Too Much Medication, Too Little Monitoring
A 58-year-old man presented to the ED via emergency medical services (EMS) for evaluation of severe low-back pain. The patient said the pain started abruptly, approximately 1 hour earlier when he was picking up a 50-lb television set. He stated that the pain was so severe that he was unable to move and was forced to lie down on the floor. Although the patient noted that he had a history of a “bad back,” he said he never required surgery and never experienced an episode this severe. The patient denied any radiation of pain or lower extremity numbness or weakness. He denied any chest pain or abdominal pain. His medical history was significant for obstructive sleep apnea and hypertension for which he was taking hydrochlorothiazide. Regarding his social history, he denied any tobacco or alcohol use.
Upon presentation, the patient was found to be in extreme discomfort, rating his pain as an “11” on a scale of 0 to 10. His vital signs were heart rate (HR), 110 beats/minute; blood pressure (BP), 154/91 mm Hg; respiratory rate, 20 breaths/minute; and temperature, 98.6°F. Oxygen (O2) saturation was 98% on room air.
When the emergency physician (EP) entered the examination room, the patient was in bed, resting on his side and moaning from the pain. The head, eyes, ears, nose, and throat, cardiac, and lung examinations were all normal. The patient’s abdomen was soft and nontender and without guarding, rebound, or palpable mass. When the EP examined the patient’s back, there was no midline tenderness over the thoracic and lumbar spine. The patient did, however, exhibit bilateral paraspinal lumbar muscle tenderness to palpation and muscle spasm. After much prompting, he demonstrated 5/5 motor strength in his lower extremities bilaterally. The dorsalis pedis and posterior tibial pulses were 2+ and symmetrical.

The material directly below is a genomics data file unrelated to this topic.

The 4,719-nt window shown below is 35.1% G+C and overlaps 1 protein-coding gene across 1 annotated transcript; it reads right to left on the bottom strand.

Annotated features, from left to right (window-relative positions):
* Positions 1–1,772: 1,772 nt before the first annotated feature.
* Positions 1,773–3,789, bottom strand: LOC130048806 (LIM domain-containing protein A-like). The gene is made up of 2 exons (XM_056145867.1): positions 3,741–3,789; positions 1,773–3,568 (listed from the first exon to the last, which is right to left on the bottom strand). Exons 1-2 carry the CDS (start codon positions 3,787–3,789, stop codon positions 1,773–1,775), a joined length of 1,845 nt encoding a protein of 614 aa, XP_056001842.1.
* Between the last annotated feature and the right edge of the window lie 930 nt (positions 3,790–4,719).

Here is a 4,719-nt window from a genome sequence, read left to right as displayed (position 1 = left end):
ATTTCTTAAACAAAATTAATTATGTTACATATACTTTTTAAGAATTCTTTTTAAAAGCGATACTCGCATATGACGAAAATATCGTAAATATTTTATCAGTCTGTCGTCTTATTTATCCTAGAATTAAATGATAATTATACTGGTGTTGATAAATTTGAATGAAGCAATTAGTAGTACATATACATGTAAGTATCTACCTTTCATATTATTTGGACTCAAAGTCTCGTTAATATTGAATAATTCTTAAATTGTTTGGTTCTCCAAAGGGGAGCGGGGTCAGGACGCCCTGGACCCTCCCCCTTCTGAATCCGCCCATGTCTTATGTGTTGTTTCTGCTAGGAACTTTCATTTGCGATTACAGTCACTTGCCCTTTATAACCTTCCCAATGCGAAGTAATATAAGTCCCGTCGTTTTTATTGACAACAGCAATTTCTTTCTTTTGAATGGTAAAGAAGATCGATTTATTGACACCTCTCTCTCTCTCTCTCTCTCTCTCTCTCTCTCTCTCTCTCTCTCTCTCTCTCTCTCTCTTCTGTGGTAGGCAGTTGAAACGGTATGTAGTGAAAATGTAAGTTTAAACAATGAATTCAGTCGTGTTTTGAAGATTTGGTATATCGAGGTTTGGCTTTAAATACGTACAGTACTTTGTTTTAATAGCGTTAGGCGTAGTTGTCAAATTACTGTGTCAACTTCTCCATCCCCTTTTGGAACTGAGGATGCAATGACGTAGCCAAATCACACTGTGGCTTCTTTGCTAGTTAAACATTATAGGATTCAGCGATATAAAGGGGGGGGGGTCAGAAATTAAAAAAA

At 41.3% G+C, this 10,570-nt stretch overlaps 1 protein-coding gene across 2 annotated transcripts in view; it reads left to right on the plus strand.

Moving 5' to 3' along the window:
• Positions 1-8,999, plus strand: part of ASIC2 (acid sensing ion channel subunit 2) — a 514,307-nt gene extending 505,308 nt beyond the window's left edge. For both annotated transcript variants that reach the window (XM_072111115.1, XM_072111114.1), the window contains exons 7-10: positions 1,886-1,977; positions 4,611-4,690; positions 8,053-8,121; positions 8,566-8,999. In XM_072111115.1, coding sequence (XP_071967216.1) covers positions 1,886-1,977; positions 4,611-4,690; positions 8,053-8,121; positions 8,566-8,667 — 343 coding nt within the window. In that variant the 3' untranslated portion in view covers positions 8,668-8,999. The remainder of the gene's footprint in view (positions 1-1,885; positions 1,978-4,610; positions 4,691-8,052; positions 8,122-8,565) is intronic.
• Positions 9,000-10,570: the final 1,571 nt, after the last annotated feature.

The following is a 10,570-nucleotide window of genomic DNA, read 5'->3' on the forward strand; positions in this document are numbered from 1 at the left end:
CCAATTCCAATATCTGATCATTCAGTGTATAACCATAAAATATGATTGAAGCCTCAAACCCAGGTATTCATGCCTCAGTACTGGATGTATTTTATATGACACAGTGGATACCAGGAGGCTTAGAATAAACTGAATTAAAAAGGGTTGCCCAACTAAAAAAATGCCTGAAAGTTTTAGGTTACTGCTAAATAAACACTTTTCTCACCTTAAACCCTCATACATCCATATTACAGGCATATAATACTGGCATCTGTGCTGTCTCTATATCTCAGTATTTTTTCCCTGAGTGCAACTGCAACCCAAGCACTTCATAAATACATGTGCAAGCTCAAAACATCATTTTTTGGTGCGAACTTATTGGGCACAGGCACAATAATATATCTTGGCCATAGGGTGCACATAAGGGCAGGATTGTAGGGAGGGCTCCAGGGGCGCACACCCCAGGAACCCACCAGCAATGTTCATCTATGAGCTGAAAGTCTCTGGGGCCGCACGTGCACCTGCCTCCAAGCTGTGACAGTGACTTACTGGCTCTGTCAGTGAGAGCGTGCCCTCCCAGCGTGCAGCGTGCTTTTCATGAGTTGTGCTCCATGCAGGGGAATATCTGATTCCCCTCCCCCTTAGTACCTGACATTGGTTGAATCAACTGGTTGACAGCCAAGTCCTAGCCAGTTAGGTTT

To treat the patient’s severe pain, the EP had a saline lock placed and ordered intravenous (IV) hydromorphone 1 mg, ondansetron 4 mg, and diazepam 5 mg. No laboratory or imaging studies were ordered. Ninety minutes after receiving the analgesics, the patient continued to complain of severe pain without any improvement, and the EP ordered another two rounds of IV hydromorphone 1 mg and diazepam 5 mg. The EP did not return to check up on the patient, but rather relied solely on updates from the patient’s nurse.
Despite the additional doses of hydromorphone and diazepam, the patient continued to complain of severe pain, and the EP ordered IV hydromorphone 2 mg and diazepam 10 mg. Shortly after the patient received this third round of analgesics, his wife arrived at the ED asking to see her husband. When she entered his room, the patient was unresponsive. A code was called and the patient was found to be in asystole. Despite aggressive resuscitative efforts that included intubation, cardiopulmonary resuscitation, and advanced cardiac life support medications, the patient did not recover.
The patient’s wife sued the EP, the ED nurse, and the hospital for failure to appropriately monitor her husband while he received multiple doses of analgesic and sedative agents. The plaintiff argued that the patient’s death was caused by a cardiac arrest occurring secondary to a respiratory arrest, and that the respiratory arrest was secondary to the medications he was given in the ED. The defendants denied the allegations. A $2 million settlement was reached prior to trial.
This was clearly a preventable death. Emergency physicians treat pain daily and should be knowledgeable about and experienced in managing acute pain. When evaluating and treating a patient’s pain, the EP must select the appropriate medication. Though we often talk about a tiered approach to pain in the ED, most of us would agree that opioids, usually via IV, are the first choice for managing severe pain.
In addition to prescribing the appropriate analgesics, the EP must identify which patients are at risk of opioid complications. This patient was at risk for opioid-induced respiratory depression based on his age (ie, >55 years old) and history of obstructive sleep apnea. These two risk factors, along with pre-existing chronic obstructive pulmonary disease, anatomic oral or airway abnormalities, and comorbidities (eg, renal or hepatic impairment), place patients at high risk for opioid-associated complications.1 Patients with any of these conditions must be closely monitored and, based on their response to the prescribed analgesia, the EP may need to decrease the analgesic dosage and increase dosage intervals. In addition to close monitoring, reversal agents such as naloxone should be readily available in case of respiratory depression.